The bill passed in May of 2022. The program is expected to be operational by July 1st, 2024.
If eligible employees are not automatically enrolled, employers must:
Like other state-administered plans, the program with be an auto-enroll Roth IRA that draws from automatic payroll contributions. This means those who are enrolled will have a portion of their paychecks placed directly into their IRA before they receive their paychecks. The plan is monitored by an investment company and is of no cost to the employer. The Delaware EARNS program will automatically enroll employees when their employer signs up for the program. Employees can opt out at any time.
The Earns Act is set to be implemented by January 1st, 2025. This is subject to change.
A penalty structure has not been currently defined by the board.
Vermont's state-administered retirement plan, Green Mountain Secure Retirement Plan, will be a state-wide Multiple Employer Plan. It will be voluntary for eligible employers. Elligible employers are those who have less than 50 or less employees that do not already offer a retirement savings option to employees. Employers who do enroll will have their employees auto-enrolled with the option to opt out.
The program was signed into law in 2017, with a deadline for January 2019, however, the plan has since stalled.
Because the system is opt-in, employers will not be punished for not joining the state's plan or offering a qualifying plan. However, the state-administered Multiple Employer Plan may not suit the needs of every business in Vermont.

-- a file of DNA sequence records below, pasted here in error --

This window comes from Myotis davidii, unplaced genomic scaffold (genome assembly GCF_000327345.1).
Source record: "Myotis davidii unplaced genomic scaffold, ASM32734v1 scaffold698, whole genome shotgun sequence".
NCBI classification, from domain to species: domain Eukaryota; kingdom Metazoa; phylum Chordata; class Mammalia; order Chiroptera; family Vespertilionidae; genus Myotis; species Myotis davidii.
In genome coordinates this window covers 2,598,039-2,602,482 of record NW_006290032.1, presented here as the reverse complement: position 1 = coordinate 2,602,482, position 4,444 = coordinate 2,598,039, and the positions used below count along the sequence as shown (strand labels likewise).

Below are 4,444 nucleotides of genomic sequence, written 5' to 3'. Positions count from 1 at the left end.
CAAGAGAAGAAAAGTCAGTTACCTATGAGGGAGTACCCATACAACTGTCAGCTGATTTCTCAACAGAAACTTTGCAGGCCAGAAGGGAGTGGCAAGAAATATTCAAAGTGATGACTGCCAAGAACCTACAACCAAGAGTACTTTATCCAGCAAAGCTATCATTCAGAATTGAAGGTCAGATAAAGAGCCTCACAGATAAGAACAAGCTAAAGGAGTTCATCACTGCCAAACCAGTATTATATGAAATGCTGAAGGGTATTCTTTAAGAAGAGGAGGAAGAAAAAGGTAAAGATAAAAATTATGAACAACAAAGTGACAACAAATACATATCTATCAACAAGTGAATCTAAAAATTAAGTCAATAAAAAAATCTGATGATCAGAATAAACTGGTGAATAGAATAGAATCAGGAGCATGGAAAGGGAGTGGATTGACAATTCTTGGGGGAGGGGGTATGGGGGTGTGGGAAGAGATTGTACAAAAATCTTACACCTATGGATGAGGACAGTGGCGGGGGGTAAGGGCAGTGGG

Massachusetts: Voluntary State-administered Retirement Plan for Non-profits
Since most small non-profits cannot afford to offer retirement benefits, Massachusetts introduced the Massachusetts CORE Plan. This plan is reserved for non-profits with 20 or less employees. Employers that enroll their non-profit in this plan will auto-enroll their employees after 60 days, however, employees may opt out at any time. This retirement plan is funded using pre-tax dollars.
This program is available now. Massachusetts's has also looked into expanding this program to all businesses with more than 25 employees, however this legislation has not passed as of yet.
Because the system is opt-in, employers of non-profits will not be punished for not joining the state's plan or offering a qualifying plan.
A Retirement Plan Built for Your Business
If your state has not instituted a retirement plan, or your looking for a plan that is designed around your business needs, we've got the solution: